Got caught in the rain today?



redneck47441

New Member
Sep 9, 2009
41
0
0
I got home and wiped my bike down and sprayed WD-40 on all moving parts anything else I'm forgetting?
 

alienator

Well-Known Member
Jun 10, 2004
12,596
155
0
redneck47441 said:
I got home and wiped my bike down and sprayed WD-40 on all moving parts anything else I'm forgetting?

How heavy was the rain?
 

alienator

Well-Known Member
Jun 10, 2004
12,596
155
0
redneck47441 said:
Not terrible, a bit harder than a spinkle?

You should be fine lubing your chain, but in the future you shouldn't rely on WD-40 as a lubricant. It has some lubricating action but not very much.
 

alienator

Well-Known Member
Jun 10, 2004
12,596
155
0
redneck47441 said:
Okay what do you use? Thanks for the help!

For lube, it's hard to beat Phil Wood's Tenacious Oil. Other's like Tri-Flow dry lube. Likewise, Pedro's makes a dry lube. Really, I'd try whatever lube the LBS has. For chains, I use ProLink, but again you can try what's at the LBS. Chain lube discussions can end up becoming religious arguments.
 

64Paramount

Active Member
Jul 25, 2009
1,640
31
0
redneck47441 said:
Okay what do you use? Thanks for the help!

alienator said:
For lube, it's hard to beat Phil Wood's Tenacious Oil. Other's like Tri-Flow dry lube. Likewise, Pedro's makes a dry lube. Really, I'd try whatever lube the LBS has. For chains, I use ProLink, but again you can try what's at the LBS. Chain lube discussions can end up becoming religious arguments.

Redneck, a little rain won't do much to remove the lubricant on your bike, since most lubricants aren't water soluble. If you get caught in a little rain, just wiping down the bike should be fine. It's just like giving it a bath.

You said you sprayed the "moving parts" with WD-40 and that will remove the lubricants, since as Jhuskey mentioned, WD-40 is mostly solvent and you can actually use it to clean the grease off of parts. So, your bike may need to be lubricated right now.

So follow Alien's advice and stop by your local bike shop. A little bottle of lubricant will last you a long time.
 

dhk2

Active Member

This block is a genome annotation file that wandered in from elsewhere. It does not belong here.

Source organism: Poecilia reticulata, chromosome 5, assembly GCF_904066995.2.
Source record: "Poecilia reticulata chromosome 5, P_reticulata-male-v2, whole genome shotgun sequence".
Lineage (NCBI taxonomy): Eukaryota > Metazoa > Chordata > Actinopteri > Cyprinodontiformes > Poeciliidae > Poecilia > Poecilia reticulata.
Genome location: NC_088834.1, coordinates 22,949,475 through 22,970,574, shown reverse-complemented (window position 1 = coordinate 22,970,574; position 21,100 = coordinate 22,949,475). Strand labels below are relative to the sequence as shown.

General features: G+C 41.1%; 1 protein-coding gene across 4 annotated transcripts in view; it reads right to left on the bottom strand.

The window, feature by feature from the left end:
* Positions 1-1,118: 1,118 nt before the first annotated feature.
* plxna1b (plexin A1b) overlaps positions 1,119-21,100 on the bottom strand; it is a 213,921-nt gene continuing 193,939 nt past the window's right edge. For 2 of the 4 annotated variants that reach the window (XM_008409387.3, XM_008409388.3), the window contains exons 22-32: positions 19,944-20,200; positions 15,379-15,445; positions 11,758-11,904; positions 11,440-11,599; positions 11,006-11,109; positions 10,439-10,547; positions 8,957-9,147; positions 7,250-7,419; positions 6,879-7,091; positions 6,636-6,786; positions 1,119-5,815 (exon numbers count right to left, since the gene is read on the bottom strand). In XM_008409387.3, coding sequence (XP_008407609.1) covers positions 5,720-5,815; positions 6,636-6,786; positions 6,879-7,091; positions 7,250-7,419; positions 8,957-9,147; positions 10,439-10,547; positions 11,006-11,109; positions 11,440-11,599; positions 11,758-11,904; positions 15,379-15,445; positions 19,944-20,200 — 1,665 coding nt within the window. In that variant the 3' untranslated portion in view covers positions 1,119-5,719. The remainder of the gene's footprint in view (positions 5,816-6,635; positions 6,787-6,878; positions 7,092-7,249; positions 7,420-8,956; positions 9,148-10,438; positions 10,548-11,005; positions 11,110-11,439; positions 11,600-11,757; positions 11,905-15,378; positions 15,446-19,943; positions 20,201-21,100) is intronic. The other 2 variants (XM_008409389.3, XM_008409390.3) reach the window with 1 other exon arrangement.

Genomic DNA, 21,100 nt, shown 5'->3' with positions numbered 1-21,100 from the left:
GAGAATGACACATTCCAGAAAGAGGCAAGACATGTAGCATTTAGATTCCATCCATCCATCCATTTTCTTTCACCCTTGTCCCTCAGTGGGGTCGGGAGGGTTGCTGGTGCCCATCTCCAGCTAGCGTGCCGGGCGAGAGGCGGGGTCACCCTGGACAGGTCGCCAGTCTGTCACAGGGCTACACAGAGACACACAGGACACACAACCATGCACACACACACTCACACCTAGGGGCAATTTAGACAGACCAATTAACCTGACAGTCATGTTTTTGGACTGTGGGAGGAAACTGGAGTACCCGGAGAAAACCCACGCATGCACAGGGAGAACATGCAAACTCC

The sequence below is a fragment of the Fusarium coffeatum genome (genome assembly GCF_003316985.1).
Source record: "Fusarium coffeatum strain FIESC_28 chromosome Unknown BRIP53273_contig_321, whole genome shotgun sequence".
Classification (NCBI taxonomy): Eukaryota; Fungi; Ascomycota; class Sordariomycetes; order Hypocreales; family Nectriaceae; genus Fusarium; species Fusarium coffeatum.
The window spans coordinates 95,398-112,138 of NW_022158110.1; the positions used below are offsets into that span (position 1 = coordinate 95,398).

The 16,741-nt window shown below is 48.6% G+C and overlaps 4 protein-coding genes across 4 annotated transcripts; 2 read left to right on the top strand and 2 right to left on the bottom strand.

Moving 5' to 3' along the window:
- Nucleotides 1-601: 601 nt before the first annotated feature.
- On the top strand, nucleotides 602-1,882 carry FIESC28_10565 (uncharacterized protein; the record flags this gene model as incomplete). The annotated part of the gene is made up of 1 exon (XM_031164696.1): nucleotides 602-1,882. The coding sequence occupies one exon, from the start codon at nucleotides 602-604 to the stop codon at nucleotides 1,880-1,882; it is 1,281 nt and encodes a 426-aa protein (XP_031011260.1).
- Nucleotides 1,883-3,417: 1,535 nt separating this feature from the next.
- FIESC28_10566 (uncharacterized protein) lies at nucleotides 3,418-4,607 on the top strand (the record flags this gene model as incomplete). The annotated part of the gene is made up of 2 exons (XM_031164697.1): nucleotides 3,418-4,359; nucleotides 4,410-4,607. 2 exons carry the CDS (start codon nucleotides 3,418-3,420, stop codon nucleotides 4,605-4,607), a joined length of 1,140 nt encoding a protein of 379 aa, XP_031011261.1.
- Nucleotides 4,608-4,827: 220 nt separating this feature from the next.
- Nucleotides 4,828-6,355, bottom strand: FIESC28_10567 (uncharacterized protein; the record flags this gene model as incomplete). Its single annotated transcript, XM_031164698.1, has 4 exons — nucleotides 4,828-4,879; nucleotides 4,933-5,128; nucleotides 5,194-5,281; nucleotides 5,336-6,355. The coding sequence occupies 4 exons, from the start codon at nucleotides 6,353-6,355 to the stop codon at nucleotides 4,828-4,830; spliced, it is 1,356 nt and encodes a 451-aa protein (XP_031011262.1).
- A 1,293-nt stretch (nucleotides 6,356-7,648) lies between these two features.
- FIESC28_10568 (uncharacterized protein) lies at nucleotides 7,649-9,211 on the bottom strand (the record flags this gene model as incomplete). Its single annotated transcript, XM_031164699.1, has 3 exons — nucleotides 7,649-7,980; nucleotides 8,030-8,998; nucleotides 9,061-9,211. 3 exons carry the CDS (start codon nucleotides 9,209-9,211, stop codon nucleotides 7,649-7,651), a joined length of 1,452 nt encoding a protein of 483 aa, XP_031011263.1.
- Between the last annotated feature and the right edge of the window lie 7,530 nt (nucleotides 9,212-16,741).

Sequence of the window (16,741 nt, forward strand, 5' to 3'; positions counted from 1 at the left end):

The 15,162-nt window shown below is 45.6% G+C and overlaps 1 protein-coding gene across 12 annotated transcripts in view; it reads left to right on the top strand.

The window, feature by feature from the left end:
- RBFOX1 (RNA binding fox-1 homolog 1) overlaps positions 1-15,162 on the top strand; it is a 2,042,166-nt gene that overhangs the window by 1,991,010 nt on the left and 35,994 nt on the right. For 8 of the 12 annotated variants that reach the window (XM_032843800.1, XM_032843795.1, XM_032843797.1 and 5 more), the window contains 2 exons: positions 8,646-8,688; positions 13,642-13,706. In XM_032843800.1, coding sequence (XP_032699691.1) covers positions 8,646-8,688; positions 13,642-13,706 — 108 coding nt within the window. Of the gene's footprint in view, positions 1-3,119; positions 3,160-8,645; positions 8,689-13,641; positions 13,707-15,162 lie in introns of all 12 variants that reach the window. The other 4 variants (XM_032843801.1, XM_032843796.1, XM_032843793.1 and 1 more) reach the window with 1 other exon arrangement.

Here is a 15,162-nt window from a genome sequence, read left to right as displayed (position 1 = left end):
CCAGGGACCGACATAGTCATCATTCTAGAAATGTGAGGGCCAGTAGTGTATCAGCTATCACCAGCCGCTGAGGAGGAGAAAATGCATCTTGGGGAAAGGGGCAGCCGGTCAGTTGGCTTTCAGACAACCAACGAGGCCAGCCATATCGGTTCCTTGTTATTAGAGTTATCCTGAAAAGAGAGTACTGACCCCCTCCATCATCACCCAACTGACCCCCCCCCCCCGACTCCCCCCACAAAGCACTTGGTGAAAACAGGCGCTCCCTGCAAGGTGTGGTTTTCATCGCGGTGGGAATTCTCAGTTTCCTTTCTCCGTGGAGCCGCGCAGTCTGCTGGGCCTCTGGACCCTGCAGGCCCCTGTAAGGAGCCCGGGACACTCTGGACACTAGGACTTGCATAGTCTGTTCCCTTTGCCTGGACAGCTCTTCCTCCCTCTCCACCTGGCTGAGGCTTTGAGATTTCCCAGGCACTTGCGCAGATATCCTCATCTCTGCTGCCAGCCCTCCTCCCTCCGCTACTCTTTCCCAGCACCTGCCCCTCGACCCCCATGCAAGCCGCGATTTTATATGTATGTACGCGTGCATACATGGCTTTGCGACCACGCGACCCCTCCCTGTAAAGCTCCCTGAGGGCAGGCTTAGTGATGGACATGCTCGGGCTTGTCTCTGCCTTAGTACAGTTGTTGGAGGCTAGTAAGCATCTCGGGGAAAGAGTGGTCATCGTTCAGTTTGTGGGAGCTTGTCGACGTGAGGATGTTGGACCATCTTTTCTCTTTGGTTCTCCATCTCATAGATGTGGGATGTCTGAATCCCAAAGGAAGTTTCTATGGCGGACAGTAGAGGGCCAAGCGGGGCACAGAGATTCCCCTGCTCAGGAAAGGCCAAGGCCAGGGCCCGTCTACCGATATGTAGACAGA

Aug 8, 2006
2,214
37
48
74
Was also out in the rain most of Saturday on the club's annual century ride. After the ride, the bike really needed a good washing. I didn't spray any WD-40 on anything, but I did pull the dust caps off the hubs to check for water intrusion as I've had problems with water getting into the "sealed" cartridge bearings.

It's been raining here for over a week. Suppose the roads must have been well-cleaned, as the chain wasn't all that dirty or gritty. Just a fresh application of Prolink seemed to do the trick.
 

Feltski

New Member
Nov 29, 2006
90
0
0
Whenever you get caught in the rain, its not a bad idea to pull the seatpost off and turn the bike upside down, just to make sure if any rain got in the frame it can dry out before it rusts anything. WD40 is good for making sure nothing rusts, but give it a spritz of lube before you ride again. I recommend anything with teflon in it. Regardless of what any LBS may claim, teflon has the lowest friction coef of any substance on the planet. I recently had the pleasure of talking with the chemist with the patent for the only legal, non carcinogenic, method of making teflon. its some pretty neat stuf!
 

dhk2

Active Member
Aug 8, 2006
2,214
37
48
74
Agree your advice on the seatpost would be important for someone with an old-style open seatpost and a steel frame. But a lot of the newer seatposts (eg, Thomson) are closed at the top, so water really can't get in. Further, many frames have drain holes in the bottom of the BB shell so that any water that does get in has a place to go.
 

alienator

Well-Known Member
Jun 10, 2004
12,596
155
0
dhk2 said:
Agree your advice on the seatpost would be important for someone with an old-style open seatpost and a steel frame. But a lot of the newer seatposts (eg, Thomson) are closed at the top, so water really can't get in. Further, many frames have drain holes in the bottom of the BB shell so that any water that does get in has a place to go.

My Look has a drain hole in the BB so that the carbon fiber won't rust.
 

roadhouse

New Member
Aug 2, 2009
2,687
2
0
alienator said:
My Look has a drain hole in the BB so that the carbon fiber won't rust.

that's pretty cool. i never knew that. but carbon fiber can rust? i didn't know that either, i thought it was a plastic based mold, non metallic weave. ?
 

cwdzoot

New Member
Sep 30, 2003
59
0
0
51
If roads are dirty and sandy specially if you live near the beach spraying the web bike down with clean water is sometimes and good idea, get's all the grit out before it dry's on the bike.

Bounce the bike on the ground to get it dry or if you have a stand hoist it up and spin the drive train real fast to get it dry.

Lubricate once the bike is dry.
 

Feltski

New Member
Nov 29, 2006
90
0
0
roadhouse said:
that's pretty cool. i never knew that. but carbon fiber can rust? i didn't know that either, i thought it was a plastic based mold, non metallic weave. ?

ha i think that was a joke :D